The exclusion mechanisms that underly inequality

Animatie van een kloof; tussen een man en een vrouw

What underlies the gaps between the better off and the worse off, and how do these gaps persist? Despite acknowledging the multiplicity of causes and consequences and the complexity of the underlying mechanisms, most economic studies of inequality gaps reduce the focus to differences between rich and poor in a one-size-fits-all way. However, the ‘size’ used in this approach only fits the average man, which is seen as the norm(al), as reference man. This view, in line with the American Dream, relies on the assumption of upward mobility that suggests that if people make the right choices and work hard enough, they can bridge the gap.

The assumption is supported by a specific understanding of market mechanisms, where persons are viewed as ‘individuals’ and inequalities as ‘accidental’ events. The examination of inequalities, the variety of their forms and underlying mechanisms requires an investigation that goes beyond the average man and that takes concepts of identity and exclusion to the core of its analysis. 

On Tuesday 28 March 2023, Merve Burnazoglu defended her PhD thesis Inequalities Beyond the Average Man: The Political Economy of Identity-Based Stratification Mechanisms in Markets and Policy. In her dissertation, she presents a political economy of identity and identity-based stratification mechanisms. It argues that stratification mechanisms produce and reproduce structural relationships between identities and inequalities. Primarily applied to the study of migrant’s integration, it develops novel explanations of some of the ways in which identity-based stratification mechanisms operate in markets and policy. It integrates the standard economic approaches with stratification and feminist economics, and with empirical studies on the integration of migrants. It concludes that just as who people are and how they are seen, labeled, and treated matter, so do identity and inequalities beyond the average man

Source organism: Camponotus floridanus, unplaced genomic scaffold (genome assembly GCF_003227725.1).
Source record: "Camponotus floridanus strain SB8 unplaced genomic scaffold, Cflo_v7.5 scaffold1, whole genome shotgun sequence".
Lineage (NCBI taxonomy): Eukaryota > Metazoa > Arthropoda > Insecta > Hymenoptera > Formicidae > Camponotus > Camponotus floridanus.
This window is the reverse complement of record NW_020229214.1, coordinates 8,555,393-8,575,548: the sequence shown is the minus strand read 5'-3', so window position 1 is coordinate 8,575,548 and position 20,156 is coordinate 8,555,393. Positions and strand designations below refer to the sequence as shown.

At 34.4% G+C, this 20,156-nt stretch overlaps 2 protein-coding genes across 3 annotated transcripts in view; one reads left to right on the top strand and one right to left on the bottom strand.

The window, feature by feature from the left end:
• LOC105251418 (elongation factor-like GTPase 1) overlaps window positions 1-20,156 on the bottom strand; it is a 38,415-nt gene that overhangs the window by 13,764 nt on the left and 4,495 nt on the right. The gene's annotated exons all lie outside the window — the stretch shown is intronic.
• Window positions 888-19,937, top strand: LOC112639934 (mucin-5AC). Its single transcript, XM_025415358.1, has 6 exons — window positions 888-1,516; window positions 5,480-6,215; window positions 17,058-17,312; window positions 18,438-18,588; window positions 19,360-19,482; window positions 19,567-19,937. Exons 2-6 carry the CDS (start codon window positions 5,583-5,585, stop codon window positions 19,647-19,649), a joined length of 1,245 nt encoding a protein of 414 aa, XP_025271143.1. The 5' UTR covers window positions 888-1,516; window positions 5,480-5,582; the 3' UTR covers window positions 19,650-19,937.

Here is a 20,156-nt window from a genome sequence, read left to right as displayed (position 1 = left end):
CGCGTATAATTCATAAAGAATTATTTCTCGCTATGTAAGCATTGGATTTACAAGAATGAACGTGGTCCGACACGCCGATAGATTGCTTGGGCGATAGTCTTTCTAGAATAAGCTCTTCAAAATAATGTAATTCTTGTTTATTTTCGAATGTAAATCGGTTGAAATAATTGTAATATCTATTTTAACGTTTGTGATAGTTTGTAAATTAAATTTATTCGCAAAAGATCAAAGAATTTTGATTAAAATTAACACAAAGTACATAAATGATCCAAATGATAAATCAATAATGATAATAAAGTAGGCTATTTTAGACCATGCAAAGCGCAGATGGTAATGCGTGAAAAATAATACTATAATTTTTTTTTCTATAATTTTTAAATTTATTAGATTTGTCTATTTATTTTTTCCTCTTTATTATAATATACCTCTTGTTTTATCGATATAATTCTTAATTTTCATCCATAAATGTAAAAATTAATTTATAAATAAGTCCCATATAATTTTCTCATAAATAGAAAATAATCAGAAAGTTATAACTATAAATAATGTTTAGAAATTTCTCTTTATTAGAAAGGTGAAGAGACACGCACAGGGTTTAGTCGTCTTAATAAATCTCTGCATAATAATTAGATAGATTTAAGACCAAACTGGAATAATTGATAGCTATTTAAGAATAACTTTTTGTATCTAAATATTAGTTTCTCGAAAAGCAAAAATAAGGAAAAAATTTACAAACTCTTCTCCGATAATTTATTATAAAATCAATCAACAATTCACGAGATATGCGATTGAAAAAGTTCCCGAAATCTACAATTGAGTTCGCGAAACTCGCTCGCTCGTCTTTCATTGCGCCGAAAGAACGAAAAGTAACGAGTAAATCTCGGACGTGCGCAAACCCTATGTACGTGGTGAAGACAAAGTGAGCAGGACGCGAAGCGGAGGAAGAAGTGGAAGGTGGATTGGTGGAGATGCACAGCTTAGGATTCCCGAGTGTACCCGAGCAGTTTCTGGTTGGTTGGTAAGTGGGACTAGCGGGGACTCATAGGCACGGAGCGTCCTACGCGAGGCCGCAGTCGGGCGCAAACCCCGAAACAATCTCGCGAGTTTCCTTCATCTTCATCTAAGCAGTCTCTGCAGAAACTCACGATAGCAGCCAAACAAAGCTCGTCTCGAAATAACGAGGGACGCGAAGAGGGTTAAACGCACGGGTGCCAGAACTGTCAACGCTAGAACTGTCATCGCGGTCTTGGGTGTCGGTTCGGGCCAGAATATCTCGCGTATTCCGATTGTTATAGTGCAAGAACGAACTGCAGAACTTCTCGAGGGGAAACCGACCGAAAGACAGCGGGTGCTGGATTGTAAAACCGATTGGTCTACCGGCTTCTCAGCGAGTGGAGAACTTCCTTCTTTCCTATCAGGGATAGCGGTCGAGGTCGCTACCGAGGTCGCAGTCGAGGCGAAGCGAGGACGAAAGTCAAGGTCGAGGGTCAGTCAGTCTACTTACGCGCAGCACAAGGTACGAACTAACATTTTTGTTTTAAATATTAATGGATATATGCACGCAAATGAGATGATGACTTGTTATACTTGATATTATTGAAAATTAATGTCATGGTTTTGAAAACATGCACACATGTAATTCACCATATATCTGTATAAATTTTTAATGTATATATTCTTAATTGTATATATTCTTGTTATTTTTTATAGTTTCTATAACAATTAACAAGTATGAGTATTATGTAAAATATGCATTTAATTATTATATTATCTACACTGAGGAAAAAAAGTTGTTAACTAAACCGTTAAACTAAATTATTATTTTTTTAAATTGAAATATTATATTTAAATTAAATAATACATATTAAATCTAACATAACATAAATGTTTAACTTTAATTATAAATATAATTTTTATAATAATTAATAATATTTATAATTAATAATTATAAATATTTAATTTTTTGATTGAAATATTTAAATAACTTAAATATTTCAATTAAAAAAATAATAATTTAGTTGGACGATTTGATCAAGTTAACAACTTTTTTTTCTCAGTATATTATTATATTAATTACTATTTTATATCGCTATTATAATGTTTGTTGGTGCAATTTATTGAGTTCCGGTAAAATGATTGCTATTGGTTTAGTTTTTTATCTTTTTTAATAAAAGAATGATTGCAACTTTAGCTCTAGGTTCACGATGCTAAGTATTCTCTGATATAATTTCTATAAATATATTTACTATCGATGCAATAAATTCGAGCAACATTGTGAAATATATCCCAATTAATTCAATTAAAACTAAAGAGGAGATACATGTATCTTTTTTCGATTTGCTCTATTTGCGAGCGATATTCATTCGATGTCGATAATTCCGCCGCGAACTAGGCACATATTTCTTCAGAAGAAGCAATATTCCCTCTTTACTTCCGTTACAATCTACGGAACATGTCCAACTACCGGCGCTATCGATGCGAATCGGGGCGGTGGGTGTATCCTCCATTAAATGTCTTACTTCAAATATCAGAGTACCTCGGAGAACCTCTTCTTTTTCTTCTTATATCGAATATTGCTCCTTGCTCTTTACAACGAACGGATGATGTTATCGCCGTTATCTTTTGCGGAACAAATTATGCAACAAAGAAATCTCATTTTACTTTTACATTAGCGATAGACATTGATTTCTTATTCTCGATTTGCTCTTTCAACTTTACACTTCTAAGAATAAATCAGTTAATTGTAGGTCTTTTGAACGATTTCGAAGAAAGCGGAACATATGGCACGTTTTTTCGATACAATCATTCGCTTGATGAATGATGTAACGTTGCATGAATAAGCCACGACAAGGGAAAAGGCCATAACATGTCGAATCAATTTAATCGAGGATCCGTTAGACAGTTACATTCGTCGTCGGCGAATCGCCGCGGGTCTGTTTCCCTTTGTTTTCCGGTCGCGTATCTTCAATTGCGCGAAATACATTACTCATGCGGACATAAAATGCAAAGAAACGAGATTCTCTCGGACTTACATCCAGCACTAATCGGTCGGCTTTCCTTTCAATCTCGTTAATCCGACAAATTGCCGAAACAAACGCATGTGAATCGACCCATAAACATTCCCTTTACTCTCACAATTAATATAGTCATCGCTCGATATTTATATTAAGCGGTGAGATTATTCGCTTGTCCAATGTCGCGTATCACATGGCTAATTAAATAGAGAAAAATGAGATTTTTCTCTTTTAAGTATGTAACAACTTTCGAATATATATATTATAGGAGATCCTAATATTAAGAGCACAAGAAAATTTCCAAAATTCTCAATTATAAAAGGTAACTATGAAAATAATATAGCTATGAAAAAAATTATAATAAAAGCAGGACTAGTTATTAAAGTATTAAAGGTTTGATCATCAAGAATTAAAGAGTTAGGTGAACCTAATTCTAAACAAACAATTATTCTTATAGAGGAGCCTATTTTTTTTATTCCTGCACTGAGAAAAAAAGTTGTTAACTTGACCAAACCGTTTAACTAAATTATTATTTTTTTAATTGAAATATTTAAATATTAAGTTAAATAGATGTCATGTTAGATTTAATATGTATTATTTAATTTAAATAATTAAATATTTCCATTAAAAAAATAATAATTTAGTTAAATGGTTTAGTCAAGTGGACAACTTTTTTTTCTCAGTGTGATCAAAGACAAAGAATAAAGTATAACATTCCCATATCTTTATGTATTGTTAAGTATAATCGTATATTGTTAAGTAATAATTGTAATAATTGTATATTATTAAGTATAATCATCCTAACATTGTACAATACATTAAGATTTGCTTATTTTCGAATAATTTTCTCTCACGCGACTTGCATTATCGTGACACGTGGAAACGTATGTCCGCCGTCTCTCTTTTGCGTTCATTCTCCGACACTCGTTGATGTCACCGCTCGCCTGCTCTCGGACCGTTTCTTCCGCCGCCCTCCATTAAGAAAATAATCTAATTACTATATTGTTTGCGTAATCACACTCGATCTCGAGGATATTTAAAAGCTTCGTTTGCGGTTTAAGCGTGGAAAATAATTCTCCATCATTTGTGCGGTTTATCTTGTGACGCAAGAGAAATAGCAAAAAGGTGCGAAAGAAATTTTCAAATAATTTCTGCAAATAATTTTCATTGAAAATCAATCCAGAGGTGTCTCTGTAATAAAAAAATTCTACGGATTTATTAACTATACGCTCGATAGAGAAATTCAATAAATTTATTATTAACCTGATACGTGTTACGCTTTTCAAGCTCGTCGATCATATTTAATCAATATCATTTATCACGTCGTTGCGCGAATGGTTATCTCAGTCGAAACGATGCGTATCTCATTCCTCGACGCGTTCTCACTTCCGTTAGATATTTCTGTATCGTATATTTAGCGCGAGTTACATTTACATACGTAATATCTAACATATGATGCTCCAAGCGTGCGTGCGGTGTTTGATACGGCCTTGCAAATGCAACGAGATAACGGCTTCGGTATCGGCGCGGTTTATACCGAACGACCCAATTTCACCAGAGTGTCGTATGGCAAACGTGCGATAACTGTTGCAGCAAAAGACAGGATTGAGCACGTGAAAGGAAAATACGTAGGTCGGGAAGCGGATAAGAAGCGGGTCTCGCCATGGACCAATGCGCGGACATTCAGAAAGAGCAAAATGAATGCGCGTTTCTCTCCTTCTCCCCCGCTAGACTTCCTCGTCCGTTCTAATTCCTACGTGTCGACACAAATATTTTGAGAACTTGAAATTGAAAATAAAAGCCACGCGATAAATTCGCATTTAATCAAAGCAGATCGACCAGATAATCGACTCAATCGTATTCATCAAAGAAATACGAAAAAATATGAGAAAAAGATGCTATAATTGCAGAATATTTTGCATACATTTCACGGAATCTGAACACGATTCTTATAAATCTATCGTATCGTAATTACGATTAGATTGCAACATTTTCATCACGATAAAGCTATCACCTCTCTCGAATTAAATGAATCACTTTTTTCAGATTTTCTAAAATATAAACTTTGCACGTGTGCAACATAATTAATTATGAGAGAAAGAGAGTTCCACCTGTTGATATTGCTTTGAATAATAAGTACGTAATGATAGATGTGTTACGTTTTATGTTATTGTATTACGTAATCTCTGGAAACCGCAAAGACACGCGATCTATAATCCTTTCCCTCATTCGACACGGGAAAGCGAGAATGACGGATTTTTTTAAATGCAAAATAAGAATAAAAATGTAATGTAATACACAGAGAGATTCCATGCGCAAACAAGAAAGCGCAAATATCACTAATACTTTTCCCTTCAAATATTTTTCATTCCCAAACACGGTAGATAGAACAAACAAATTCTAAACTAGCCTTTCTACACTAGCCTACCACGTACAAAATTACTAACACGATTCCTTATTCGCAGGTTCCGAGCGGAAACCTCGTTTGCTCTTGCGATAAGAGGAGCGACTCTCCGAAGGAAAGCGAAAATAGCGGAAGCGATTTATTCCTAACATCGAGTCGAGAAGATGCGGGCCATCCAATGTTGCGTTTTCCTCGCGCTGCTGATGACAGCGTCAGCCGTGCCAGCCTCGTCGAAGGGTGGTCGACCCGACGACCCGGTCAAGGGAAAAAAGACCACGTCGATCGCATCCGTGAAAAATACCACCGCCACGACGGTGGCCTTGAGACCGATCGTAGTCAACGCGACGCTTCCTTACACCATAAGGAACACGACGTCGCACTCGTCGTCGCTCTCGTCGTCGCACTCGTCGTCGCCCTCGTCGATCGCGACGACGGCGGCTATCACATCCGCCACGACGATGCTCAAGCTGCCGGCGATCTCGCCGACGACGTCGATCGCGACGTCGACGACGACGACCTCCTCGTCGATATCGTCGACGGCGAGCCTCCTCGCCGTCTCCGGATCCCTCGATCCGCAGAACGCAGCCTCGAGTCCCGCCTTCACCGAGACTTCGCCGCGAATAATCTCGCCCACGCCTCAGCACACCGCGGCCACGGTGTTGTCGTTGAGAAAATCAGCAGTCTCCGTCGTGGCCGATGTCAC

Standard economic approach unable to account for the heterogeneity of labor migrants

Burnazoglu argues that the standard economic approach to integration of migrants is unable to account for the heterogeneity of labor migrants and the complex nature of their interactions with their new environment. To challenge this, she develops a social identity-based matching approach to migrants’ integration into established social systems.

Furthermore, arguing that identity-based exclusion plays a structural and functional role in maintaining the hierarchy of social groups, Burnazoglu introduces social stratification as a structural approach to exclusion in labour markets. Investigating whether stratification is an inescapable trap for migrant groups, she argues that the failure of migrants’ integration is a collective action problem associated with how societies organize labour markets in a club-like way with sharply different sets of opportunities for different people. 

Burnazoglu also develops the concept of ‘algorithmic stratification’ to illustrate identity-based structural exclusion mechanisms. With this, she examines the ways in which the use of automated decision-making systems and algorithms in general contribute to the social reproduction of a stratified society. 

Merve Burnazoglu is Assistant Professor and PhD student at the Utrecht University School of Economics (U.S.E.).

More information

Would you like to know more about this PhD research? Please contact Merve Burnazoglu via or read the PhD thesis.

Go to the PhD thesis 'Inequalities Beyond the Average Man' (Utrecht University Repository)